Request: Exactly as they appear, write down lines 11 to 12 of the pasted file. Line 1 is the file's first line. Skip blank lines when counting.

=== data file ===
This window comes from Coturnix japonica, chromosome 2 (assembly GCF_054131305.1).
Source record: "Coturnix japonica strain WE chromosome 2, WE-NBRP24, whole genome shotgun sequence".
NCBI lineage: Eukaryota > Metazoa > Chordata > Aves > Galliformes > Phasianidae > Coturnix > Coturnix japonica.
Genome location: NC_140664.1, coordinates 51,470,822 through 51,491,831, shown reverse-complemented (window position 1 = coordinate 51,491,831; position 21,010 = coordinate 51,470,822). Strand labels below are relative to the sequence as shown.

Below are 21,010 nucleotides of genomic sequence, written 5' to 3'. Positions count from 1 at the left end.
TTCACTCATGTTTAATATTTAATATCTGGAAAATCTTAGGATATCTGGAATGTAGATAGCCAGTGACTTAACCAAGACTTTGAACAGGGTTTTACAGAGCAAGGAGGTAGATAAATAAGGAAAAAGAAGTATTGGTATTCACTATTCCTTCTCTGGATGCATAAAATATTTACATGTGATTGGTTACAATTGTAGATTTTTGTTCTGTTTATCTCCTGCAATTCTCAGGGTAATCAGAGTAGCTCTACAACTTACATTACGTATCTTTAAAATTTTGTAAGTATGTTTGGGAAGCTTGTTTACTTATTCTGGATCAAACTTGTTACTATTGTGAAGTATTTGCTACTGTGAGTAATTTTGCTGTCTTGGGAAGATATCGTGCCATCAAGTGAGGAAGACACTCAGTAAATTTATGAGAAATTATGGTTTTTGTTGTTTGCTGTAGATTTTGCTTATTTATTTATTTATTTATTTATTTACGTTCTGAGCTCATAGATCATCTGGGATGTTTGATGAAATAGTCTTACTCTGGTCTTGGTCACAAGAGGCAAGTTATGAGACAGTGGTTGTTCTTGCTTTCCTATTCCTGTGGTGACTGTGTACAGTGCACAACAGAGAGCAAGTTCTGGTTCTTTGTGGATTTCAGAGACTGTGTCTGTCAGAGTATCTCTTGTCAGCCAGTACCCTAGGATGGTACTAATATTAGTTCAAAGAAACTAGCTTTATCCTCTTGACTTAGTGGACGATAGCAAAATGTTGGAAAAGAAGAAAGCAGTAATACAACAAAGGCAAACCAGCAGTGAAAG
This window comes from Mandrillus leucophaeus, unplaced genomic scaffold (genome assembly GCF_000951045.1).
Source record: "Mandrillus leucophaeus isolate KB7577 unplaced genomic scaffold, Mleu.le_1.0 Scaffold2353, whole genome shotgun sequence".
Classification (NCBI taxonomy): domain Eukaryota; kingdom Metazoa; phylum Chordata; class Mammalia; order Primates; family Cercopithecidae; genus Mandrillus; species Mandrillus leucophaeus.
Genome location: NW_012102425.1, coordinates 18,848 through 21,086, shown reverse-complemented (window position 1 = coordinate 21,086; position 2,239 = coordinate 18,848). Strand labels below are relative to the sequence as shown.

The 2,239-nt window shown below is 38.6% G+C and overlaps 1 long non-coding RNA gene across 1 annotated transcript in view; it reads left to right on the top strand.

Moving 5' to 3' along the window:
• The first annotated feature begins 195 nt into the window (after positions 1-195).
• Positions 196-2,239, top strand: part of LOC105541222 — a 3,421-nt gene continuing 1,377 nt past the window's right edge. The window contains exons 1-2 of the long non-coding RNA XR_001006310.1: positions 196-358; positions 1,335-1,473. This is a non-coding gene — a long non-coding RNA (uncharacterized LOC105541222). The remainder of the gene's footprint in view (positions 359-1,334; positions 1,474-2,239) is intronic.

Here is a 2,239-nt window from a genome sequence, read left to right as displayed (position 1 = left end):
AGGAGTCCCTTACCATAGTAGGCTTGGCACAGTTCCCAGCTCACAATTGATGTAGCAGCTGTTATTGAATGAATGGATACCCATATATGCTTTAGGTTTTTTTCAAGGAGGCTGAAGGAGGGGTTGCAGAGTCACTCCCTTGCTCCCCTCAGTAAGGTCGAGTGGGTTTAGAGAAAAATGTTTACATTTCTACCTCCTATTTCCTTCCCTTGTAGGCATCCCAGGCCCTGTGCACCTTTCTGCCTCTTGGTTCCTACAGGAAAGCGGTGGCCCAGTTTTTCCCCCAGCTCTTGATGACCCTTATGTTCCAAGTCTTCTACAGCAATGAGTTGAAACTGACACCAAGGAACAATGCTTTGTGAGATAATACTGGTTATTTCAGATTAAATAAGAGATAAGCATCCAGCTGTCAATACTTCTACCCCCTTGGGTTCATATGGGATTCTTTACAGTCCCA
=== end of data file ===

The 2,239-nt window shown below is 38.6% G+C and overlaps 1 long non-coding RNA gene across 1 annotated transcript in view; it reads left to right on the top strand.

Moving 5' to 3' along the window: